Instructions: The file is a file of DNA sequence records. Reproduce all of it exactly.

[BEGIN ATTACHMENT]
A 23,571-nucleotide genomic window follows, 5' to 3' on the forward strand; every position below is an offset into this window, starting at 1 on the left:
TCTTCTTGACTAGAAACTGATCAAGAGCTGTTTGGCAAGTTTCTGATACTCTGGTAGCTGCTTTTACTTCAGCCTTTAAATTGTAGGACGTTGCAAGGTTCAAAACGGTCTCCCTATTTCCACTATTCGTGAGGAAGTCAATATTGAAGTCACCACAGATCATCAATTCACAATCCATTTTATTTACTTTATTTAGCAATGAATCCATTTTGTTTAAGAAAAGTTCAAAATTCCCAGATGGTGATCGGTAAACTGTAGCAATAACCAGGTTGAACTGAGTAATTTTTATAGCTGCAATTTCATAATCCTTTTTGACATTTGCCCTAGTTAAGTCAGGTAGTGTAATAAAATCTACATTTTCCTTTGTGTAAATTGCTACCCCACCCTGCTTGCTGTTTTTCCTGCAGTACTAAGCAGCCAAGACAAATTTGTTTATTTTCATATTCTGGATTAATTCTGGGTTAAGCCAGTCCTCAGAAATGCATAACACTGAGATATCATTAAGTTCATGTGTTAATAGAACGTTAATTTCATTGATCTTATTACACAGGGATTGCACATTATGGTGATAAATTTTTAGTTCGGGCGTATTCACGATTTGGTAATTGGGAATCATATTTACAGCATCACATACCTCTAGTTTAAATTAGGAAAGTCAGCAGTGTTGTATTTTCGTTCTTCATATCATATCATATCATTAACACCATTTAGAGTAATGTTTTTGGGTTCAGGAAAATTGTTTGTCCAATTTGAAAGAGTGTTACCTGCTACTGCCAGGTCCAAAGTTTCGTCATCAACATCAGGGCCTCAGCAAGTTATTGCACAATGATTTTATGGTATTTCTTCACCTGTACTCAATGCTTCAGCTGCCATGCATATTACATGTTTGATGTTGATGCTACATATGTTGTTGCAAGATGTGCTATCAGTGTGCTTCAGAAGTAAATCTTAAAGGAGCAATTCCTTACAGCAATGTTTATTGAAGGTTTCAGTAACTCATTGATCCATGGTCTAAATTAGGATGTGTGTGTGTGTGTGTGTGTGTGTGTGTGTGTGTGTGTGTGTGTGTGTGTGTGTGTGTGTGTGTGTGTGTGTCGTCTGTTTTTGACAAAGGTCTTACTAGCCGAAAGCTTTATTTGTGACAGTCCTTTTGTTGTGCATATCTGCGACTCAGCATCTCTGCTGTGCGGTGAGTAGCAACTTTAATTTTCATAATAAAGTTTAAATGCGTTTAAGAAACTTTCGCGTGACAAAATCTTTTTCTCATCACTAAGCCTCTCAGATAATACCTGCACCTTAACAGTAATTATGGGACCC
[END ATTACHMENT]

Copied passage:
A 23,571-nucleotide genomic window follows, 5' to 3' on the forward strand; every position below is an offset into this window, starting at 1 on the left:
TCTTCTTGACTAGAAACTGATCAAGAGCTGTTTGGCAAGTTTCTGATACTCTGGTAGCTGCTTTTACTTCAGCCTTTAAATTGTAGGACGTTGCAAGGTTCAAAACGGTCTCCCTATTTCCACTATTCGTGAGGAAGTCAATATTGAAGTCACCACAGATCATCAATTCACAATCCATTTTATTTACTTTATTTAGCAATGAATCCATTTTGTTTAAGAAAAGTTCAAAATTCCCAGATGGTGATCGGTAAACTGTAGCAATAACCAGGTTGAACTGAGTAATTTTTATAGCTGCAATTTCATAATCCTTTTTGACATTTGCCCTAGTTAAGTCAGGTAGTGTAATAAAATCTACATTTTCCTTTGTGTAAATTGCTACCCCACCCTGCTTGCTGTTTTTCCTGCAGTACTAAGCAGCCAAGACAAATTTGTTTATTTTCATATTCTGGATTAATTCTGGGTTAAGCCAGTCCTCAGAAATGCATAACACTGAGATATCATTAAGTTCATGTGTTAATAGAACGTTAATTTCATTGATCTTATTACACAGGGATTGCACATTATGGTGATAAATTTTTAGTTCGGGCGTATTCACGATTTGGTAATTGGGAATCATATTTACAGCATCACATACCTCTAGTTTAAATTAGGAAAGTCAGCAGTGTTGTATTTTCGTTCTTCATATCATATCATATCATTAACACCATTTAGAGTAATGTTTTTGGGTTCAGGAAAATTGTTTGTCCAATTTGAAAGAGTGTTACCTGCTACTGCCAGGTCCAAAGTTTCGTCATCAACATCAGGGCCTCAGCAAGTTATTGCACAATGATTTTATGGTATTTCTTCACCTGTACTCAATGCTTCAGCTGCCATGCATATTACATGTTTGATGTTGATGCTACATATGTTGTTGCAAGATGTGCTATCAGTGTGCTTCAGAAGTAAATCTTAAAGGAGCAATTCCTTACAGCAATGTTTATTGAAGGTTTCAGTAACTCATTGATCCATGGTCTAAATTAGGATGTGTGTGTGTGTGTGTGTGTGTGTGTGTGTGTGTGTGTGTGTGTGTGTGTGTGTGTGTGTGTGTGTGTGTGTCGTCTGTTTTTGACAAAGGTCTTACTAGCCGAAAGCTTTATTTGTGACAGTCCTTTTGTTGTGCATATCTGCGACTCAGCATCTCTGCTGTGCGGTGAGTAGCAACTTTAATTTTCATAATAAAGTTTAAATGCGTTTAAGAAACTTTCGCGTGACAAAATCTTTTTCTCATCACTAAGCCTCTCAGATAATACCTGCACCTTAACAGTAATTATGGGACCC